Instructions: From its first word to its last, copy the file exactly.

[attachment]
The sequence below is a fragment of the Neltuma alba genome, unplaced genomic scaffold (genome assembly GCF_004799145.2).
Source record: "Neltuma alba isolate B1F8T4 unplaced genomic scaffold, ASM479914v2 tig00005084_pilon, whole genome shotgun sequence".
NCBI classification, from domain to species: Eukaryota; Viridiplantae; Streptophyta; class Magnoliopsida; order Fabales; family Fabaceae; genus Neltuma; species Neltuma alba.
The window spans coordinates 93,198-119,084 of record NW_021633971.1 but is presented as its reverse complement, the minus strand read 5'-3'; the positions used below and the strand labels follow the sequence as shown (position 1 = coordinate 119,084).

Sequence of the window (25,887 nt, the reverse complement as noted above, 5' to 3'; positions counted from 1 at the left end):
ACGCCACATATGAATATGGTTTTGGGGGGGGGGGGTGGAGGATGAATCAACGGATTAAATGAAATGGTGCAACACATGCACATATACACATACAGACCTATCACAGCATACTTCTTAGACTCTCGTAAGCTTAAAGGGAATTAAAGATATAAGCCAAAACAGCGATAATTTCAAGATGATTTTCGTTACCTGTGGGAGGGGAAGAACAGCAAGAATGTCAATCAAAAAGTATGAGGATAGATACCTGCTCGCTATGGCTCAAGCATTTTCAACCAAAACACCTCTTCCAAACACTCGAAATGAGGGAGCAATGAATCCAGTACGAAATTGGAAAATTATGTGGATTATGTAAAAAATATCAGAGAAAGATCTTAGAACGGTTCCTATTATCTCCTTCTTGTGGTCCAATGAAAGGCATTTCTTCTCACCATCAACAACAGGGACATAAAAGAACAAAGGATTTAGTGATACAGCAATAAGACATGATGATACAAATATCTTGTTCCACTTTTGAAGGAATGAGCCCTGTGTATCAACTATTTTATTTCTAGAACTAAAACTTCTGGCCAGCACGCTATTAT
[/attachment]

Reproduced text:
The sequence below is a fragment of the Neltuma alba genome, unplaced genomic scaffold (genome assembly GCF_004799145.2).
Source record: "Neltuma alba isolate B1F8T4 unplaced genomic scaffold, ASM479914v2 tig00005084_pilon, whole genome shotgun sequence".
NCBI classification, from domain to species: Eukaryota; Viridiplantae; Streptophyta; class Magnoliopsida; order Fabales; family Fabaceae; genus Neltuma; species Neltuma alba.
The window spans coordinates 93,198-119,084 of record NW_021633971.1 but is presented as its reverse complement, the minus strand read 5'-3'; the positions used below and the strand labels follow the sequence as shown (position 1 = coordinate 119,084).

Sequence of the window (25,887 nt, the reverse complement as noted above, 5' to 3'; positions counted from 1 at the left end):
ACGCCACATATGAATATGGTTTTGGGGGGGGGGGGTGGAGGATGAATCAACGGATTAAATGAAATGGTGCAACACATGCACATATACACATACAGACCTATCACAGCATACTTCTTAGACTCTCGTAAGCTTAAAGGGAATTAAAGATATAAGCCAAAACAGCGATAATTTCAAGATGATTTTCGTTACCTGTGGGAGGGGAAGAACAGCAAGAATGTCAATCAAAAAGTATGAGGATAGATACCTGCTCGCTATGGCTCAAGCATTTTCAACCAAAACACCTCTTCCAAACACTCGAAATGAGGGAGCAATGAATCCAGTACGAAATTGGAAAATTATGTGGATTATGTAAAAAATATCAGAGAAAGATCTTAGAACGGTTCCTATTATCTCCTTCTTGTGGTCCAATGAAAGGCATTTCTTCTCACCATCAACAACAGGGACATAAAAGAACAAAGGATTTAGTGATACAGCAATAAGACATGATGATACAAATATCTTGTTCCACTTTTGAAGGAATGAGCCCTGTGTATCAACTATTTTATTTCTAGAACTAAAACTTCTGGCCAGCACGCTATTAT